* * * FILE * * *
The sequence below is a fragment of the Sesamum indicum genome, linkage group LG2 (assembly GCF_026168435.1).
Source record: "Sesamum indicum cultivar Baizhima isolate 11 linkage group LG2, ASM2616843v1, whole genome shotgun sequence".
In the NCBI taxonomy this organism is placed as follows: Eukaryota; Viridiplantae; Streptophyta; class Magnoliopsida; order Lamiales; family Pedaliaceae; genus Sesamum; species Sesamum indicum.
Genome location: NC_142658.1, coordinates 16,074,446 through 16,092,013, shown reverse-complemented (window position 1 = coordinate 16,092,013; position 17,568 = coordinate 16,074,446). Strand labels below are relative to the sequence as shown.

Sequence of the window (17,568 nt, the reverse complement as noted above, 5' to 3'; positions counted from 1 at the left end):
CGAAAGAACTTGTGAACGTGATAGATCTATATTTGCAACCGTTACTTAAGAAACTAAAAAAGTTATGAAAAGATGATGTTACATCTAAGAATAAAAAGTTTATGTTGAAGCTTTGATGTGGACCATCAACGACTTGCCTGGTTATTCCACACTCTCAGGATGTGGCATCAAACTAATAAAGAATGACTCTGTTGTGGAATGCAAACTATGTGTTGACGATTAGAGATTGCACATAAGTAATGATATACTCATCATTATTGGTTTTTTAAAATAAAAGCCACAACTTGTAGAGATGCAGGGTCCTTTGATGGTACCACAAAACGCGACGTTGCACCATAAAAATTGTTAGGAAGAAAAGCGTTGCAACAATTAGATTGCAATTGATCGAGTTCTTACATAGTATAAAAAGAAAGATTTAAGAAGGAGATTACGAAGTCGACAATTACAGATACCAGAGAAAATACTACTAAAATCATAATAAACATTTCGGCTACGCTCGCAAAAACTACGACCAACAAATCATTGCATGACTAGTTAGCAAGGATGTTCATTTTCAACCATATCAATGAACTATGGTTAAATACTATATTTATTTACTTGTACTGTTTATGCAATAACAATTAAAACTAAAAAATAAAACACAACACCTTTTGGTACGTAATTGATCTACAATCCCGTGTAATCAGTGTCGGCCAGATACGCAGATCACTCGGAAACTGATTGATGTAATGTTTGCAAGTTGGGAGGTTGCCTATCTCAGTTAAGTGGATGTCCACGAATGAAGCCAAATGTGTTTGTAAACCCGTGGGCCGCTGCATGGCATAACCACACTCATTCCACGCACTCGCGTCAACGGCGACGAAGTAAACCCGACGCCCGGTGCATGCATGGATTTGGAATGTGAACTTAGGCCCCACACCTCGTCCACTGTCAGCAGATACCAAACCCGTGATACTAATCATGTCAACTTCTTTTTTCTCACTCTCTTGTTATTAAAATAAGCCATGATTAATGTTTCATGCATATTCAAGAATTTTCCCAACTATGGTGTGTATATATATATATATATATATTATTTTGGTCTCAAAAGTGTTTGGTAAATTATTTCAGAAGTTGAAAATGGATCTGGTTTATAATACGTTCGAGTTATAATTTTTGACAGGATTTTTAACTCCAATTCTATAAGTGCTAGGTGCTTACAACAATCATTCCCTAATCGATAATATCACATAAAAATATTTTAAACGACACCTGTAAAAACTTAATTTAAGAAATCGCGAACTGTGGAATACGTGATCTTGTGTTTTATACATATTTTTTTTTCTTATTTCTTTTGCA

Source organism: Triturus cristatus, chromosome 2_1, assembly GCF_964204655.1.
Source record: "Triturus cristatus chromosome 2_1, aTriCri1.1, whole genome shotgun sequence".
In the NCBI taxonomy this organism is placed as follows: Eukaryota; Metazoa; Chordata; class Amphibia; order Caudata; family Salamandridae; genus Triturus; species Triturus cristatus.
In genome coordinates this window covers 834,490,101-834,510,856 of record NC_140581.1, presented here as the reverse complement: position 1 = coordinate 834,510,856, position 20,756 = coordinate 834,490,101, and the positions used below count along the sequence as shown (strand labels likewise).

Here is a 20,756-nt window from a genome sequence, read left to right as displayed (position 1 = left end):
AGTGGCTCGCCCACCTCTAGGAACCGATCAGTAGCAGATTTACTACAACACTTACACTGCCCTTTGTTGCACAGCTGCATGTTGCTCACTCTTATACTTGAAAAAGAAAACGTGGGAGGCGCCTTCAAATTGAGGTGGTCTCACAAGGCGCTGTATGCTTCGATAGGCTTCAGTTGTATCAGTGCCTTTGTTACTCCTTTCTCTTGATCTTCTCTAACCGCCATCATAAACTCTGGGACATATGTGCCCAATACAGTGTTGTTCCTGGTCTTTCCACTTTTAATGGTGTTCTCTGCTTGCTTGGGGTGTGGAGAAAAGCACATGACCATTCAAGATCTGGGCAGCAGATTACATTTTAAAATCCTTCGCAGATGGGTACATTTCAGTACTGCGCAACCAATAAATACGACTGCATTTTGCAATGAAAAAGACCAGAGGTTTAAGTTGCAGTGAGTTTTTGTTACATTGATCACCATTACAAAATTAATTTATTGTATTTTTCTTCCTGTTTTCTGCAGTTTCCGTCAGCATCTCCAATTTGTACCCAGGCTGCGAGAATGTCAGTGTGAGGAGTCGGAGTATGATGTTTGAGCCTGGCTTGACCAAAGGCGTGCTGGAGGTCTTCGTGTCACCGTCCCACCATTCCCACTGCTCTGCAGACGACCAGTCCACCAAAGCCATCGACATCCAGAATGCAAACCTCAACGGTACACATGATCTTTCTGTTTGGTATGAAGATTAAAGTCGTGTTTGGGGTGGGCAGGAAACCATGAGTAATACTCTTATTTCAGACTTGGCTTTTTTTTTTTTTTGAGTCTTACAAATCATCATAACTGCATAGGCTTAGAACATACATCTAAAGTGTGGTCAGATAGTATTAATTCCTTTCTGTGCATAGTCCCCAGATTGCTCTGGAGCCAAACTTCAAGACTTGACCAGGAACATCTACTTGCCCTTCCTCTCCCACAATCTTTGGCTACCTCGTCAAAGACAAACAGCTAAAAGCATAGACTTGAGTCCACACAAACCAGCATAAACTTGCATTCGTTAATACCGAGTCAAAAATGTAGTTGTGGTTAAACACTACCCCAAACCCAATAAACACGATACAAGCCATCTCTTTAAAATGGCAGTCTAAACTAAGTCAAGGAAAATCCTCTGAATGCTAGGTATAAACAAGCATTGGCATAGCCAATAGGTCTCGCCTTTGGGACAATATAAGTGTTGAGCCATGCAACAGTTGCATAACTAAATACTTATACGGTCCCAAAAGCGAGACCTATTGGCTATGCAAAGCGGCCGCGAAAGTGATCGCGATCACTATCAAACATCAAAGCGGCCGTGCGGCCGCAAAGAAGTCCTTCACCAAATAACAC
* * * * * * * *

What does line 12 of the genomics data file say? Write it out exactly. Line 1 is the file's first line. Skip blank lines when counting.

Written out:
AGTGGCTCGCCCACCTCTAGGAACCGATCAGTAGCAGATTTACTACAACACTTACACTGCCCTTTGTTGCACAGCTGCATGTTGCTCACTCTTATACTTGAAAAAGAAAACGTGGGAGGCGCCTTCAAATTGAGGTGGTCTCACAAGGCGCTGTATGCTTCGATAGGCTTCAGTTGTATCAGTGCCTTTGTTACTCCTTTCTCTTGATCTTCTCTAACCGCCATCATAAACTCTGGGACATATGTGCCCAATACAGTGTTGTTCCTGGTCTTTCCACTTTTAATGGTGTTCTCTGCTTGCTTGGGGTGTGGAGAAAAGCACATGACCATTCAAGATCTGGGCAGCAGATTACATTTTAAAATCCTTCGCAGATGGGTACATTTCAGTACTGCGCAACCAATAAATACGACTGCATTTTGCAATGAAAAAGACCAGAGGTTTAAGTTGCAGTGAGTTTTTGTTACATTGATCACCATTACAAAATTAATTTATTGTATTTTTCTTCCTGTTTTCTGCAGTTTCCGTCAGCATCTCCAATTTGTACCCAGGCTGCGAGAATGTCAGTGTGAGGAGTCGGAGTATGATGTTTGAGCCTGGCTTGACCAAAGGCGTGCTGGAGGTCTTCGTGTCACCGTCCCACCATTCCCACTGCTCTGCAGACGACCAGTCCACCAAAGCCATCGACATCCAGAATGCAAACCTCAACGGTACACATGATCTTTCTGTTTGGTATGAAGATTAAAGTCGTGTTTGGGGTGGGCAGGAAACCATGAGTAATACTCTTATTTCAGACTTGGCTTTTTTTTTTTTTTGAGTCTTACAAATCATCATAACTGCATAGGCTTAGAACATACATCTAAAGTGTGGTCAGATAGTATTAATTCCTTTCTGTGCATAGTCCCCAGATTGCTCTGGAGCCAAACTTCAAGACTTGACCAGGAACATCTACTTGCCCTTCCTCTCCCACAATCTTTGGCTACCTCGTCAAAGACAAACAGCTAAAAGCATAGACTTGAGTCCACACAAACCAGCATAAACTTGCATTCGTTAATACCGAGTCAAAAATGTAGTTGTGGTTAAACACTACCCCAAACCCAATAAACACGATACAAGCCATCTCTTTAAAATGGCAGTCTAAACTAAGTCAAGGAAAATCCTCTGAATGCTAGGTATAAACAAGCATTGGCATAGCCAATAGGTCTCGCCTTTGGGACAATATAAGTGTTGAGCCATGCAACAGTTGCATAACTAAATACTTATACGGTCCCAAAAGCGAGACCTATTGGCTATGCAAAGCGGCCGCGAAAGTGATCGCGATCACTATCAAACATCAAAGCGGCCGTGCGGCCGCAAAGAAGTCCTTCACCAAATAACAC